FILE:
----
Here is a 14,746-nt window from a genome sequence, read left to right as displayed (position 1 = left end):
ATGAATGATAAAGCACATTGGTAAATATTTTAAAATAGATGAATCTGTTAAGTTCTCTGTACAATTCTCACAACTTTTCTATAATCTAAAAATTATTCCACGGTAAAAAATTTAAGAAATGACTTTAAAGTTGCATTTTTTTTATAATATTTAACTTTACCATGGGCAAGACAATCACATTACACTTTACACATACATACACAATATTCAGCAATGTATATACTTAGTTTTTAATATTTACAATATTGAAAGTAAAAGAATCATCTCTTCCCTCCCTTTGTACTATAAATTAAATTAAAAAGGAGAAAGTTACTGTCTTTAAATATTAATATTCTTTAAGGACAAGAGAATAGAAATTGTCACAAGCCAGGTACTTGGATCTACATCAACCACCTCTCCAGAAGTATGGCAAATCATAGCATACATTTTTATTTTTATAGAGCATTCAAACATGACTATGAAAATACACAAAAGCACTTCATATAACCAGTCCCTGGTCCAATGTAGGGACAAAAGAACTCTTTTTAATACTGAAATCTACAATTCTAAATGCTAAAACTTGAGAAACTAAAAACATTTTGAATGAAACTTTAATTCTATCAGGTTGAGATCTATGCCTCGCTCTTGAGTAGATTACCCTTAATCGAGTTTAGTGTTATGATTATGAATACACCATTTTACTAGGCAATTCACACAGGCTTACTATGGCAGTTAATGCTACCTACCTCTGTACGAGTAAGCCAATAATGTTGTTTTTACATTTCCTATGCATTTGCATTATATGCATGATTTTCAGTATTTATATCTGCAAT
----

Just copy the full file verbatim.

Here is a 14,746-nt window from a genome sequence, read left to right as displayed (position 1 = left end):
ATGAATGATAAAGCACATTGGTAAATATTTTAAAATAGATGAATCTGTTAAGTTCTCTGTACAATTCTCACAACTTTTCTATAATCTAAAAATTATTCCACGGTAAAAAATTTAAGAAATGACTTTAAAGTTGCATTTTTTTTATAATATTTAACTTTACCATGGGCAAGACAATCACATTACACTTTACACATACATACACAATATTCAGCAATGTATATACTTAGTTTTTAATATTTACAATATTGAAAGTAAAAGAATCATCTCTTCCCTCCCTTTGTACTATAAATTAAATTAAAAAGGAGAAAGTTACTGTCTTTAAATATTAATATTCTTTAAGGACAAGAGAATAGAAATTGTCACAAGCCAGGTACTTGGATCTACATCAACCACCTCTCCAGAAGTATGGCAAATCATAGCATACATTTTTATTTTTATAGAGCATTCAAACATGACTATGAAAATACACAAAAGCACTTCATATAACCAGTCCCTGGTCCAATGTAGGGACAAAAGAACTCTTTTTAATACTGAAATCTACAATTCTAAATGCTAAAACTTGAGAAACTAAAAACATTTTGAATGAAACTTTAATTCTATCAGGTTGAGATCTATGCCTCGCTCTTGAGTAGATTACCCTTAATCGAGTTTAGTGTTATGATTATGAATACACCATTTTACTAGGCAATTCACACAGGCTTACTATGGCAGTTAATGCTACCTACCTCTGTACGAGTAAGCCAATAATGTTGTTTTTACATTTCCTATGCATTTGCATTATATGCATGATTTTCAGTATTTATATCTGCAAT